Miarus abnormis pupa habitus. 98 Ventral view 99 Lateral view 100 Dorsal view. Abbreviations: d – dorsal s., ds – discal s., es – epistomal s., fes – femoral s., l, ls – lateral s., os – orbital s., pas – postantennal s., pls – posterolateral s., rs – rostral s., sls – super lateral s., sos – super orbital s., v – ventral s., vs – vertical s., ur – urogomphi.

Chaetotaxy: setae brownish to dark brown, piliform, short to medium size. Head capsule with one vs, one sos, and three os of equal length; rostrum with three rs (rs1 and rs2 placed medially, rs3 more apically) and one es (Figs 98, 99). Pronotum with: two as, two ds, two sls, one ls and three pls (Figs 99. 100). Setae on head and rostrum slightly shorter than those on prothorax. All setae of prothorax almost equal in length (Fig. 100). Mesothorax with three setae placed medially; metathorax with three setae placed laterally. Apex of each femora with one fes (Figs 98–100). Abdominal segments I–VIII with two short, thin setae laterally and three short setae ventrally. Dorsal parts of each abdominal segments I–VIII with four setae: d13 placed postero-medially, d4 postero-laterally. Abdominal segment IX with six microsetae ventrally.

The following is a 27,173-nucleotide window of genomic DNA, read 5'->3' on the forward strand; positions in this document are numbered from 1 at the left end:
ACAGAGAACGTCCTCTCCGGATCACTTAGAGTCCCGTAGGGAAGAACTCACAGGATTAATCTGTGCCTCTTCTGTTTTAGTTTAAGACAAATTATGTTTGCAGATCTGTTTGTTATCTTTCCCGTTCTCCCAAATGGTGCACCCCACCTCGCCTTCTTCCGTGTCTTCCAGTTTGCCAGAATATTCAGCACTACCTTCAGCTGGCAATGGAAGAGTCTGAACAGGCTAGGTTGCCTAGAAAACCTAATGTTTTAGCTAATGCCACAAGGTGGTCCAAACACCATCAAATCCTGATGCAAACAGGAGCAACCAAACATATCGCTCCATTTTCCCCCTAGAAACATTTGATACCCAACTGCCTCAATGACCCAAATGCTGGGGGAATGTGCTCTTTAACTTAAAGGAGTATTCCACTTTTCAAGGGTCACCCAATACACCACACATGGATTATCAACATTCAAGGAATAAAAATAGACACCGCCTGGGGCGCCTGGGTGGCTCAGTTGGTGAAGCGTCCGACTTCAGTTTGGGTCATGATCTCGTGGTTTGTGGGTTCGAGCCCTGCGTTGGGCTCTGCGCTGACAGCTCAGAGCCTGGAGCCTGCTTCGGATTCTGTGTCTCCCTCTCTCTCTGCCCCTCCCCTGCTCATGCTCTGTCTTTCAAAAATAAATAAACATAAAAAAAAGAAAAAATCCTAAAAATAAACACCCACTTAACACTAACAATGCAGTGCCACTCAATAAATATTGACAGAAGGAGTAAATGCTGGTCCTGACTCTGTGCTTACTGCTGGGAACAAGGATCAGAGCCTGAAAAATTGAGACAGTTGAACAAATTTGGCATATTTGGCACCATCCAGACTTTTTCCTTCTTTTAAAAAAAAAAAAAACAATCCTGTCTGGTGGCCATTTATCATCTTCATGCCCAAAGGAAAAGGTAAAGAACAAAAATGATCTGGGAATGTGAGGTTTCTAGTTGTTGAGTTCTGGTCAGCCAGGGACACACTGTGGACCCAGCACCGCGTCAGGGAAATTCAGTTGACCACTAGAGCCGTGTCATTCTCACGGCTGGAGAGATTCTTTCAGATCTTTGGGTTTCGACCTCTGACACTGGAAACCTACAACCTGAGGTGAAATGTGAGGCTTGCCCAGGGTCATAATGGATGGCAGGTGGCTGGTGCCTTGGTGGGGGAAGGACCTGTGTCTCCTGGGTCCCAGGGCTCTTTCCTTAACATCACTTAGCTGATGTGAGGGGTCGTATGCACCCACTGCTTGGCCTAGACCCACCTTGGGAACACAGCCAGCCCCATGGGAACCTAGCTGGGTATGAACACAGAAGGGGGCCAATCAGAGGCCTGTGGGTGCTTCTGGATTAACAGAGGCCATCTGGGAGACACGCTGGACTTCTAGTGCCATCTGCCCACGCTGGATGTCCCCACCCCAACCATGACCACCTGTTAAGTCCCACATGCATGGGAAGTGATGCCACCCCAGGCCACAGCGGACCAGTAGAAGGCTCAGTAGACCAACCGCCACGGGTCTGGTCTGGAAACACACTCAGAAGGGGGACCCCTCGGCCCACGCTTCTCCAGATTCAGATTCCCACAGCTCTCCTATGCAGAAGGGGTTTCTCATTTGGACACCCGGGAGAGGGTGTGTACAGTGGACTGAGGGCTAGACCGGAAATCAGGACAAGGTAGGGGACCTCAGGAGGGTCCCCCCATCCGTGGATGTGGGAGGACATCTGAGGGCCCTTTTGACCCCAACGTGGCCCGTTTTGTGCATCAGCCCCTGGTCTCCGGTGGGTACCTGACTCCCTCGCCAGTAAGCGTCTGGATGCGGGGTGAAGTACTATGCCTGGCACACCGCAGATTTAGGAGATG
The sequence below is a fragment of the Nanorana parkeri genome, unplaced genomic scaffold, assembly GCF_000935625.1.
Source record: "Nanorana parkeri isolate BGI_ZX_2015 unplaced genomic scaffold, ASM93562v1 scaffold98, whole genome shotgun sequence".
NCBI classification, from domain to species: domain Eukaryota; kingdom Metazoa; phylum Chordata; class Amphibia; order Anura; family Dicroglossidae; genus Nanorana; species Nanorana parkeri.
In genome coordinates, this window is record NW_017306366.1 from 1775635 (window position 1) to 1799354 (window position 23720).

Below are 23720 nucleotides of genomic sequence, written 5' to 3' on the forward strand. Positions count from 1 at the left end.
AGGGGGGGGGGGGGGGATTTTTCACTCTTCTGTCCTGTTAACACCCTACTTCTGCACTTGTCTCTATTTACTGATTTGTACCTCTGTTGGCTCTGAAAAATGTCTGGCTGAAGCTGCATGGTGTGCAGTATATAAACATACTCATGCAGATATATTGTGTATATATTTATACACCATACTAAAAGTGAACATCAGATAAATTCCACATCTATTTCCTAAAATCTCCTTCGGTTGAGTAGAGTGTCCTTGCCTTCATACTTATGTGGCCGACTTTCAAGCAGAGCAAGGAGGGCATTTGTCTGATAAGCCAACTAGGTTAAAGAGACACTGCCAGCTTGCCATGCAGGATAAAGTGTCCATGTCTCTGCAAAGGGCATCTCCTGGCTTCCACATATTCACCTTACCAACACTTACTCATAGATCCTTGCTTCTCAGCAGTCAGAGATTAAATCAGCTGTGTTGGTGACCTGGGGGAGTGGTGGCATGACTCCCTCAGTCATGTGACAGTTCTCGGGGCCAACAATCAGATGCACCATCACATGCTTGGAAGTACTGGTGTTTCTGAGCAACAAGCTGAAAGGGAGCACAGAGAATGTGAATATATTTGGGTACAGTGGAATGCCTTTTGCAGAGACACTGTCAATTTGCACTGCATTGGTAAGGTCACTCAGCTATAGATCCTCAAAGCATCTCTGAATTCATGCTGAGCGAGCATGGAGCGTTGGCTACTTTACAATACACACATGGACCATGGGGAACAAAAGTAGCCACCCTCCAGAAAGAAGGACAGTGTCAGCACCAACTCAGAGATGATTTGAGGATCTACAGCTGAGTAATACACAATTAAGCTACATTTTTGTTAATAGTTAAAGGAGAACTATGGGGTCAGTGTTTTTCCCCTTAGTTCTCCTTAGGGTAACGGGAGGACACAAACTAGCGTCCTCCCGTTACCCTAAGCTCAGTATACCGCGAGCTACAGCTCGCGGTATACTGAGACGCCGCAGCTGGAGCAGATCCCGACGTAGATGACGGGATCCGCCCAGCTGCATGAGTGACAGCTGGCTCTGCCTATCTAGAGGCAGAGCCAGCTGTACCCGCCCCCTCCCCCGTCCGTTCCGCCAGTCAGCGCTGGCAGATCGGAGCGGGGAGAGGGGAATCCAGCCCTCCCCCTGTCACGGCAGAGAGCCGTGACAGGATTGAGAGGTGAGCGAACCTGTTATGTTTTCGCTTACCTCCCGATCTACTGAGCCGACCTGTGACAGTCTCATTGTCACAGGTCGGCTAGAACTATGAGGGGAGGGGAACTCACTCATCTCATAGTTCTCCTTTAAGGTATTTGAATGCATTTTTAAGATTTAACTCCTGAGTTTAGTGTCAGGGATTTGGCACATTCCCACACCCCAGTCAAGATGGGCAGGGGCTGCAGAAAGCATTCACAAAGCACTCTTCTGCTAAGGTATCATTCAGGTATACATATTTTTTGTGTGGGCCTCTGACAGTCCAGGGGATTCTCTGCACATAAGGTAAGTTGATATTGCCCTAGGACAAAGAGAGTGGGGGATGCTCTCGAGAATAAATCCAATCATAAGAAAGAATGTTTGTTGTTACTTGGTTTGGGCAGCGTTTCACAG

Miarus ajugae (Herbst, 1795)

Figures 101, 102–104

Material examined

12 specimens: 2 ♂, 1 ♀, 24.08.2009, Ciechanki, CE Poland, leg. E. Szwaj, det. J. Łętowski; 3 ♂, 2 ♀, 30.06.2017, ex galls on capsules of Adenophora liliifolia, 30.06.2017, Kaludjerske Bare, Mt. Tara, Central Serbia, leg. I. Toševski, det. R. Caldara; 3 ♂, 1 ♀, ex galls on capsules of Campanula bononiensis, 14.07.2017, Zavojsko jezero, Pirot, east Serbia, leg. I. Toševski, det. R. Caldara.

Description

Measurements (in mm). Body length: 3.20–4.00 (mean 3.40). Body width: 1.90–2.70 (mean 2.10). Head width: 0.65–0.70 (mean 0.65).

Body rather stout (Figs 101104). Rostrum moderately elongated, approximately 3.5 times as long as wide, reached almost up to metacoxae. Antennae rather stout and moderately elongated. Pronotum 2.5 times as wide as long. Urogomphi (ur) slender and elongated (Figs 102–104).

Figure 101. 

Miarus ajugae pupa habitus, ventral view.

Figures 102–104.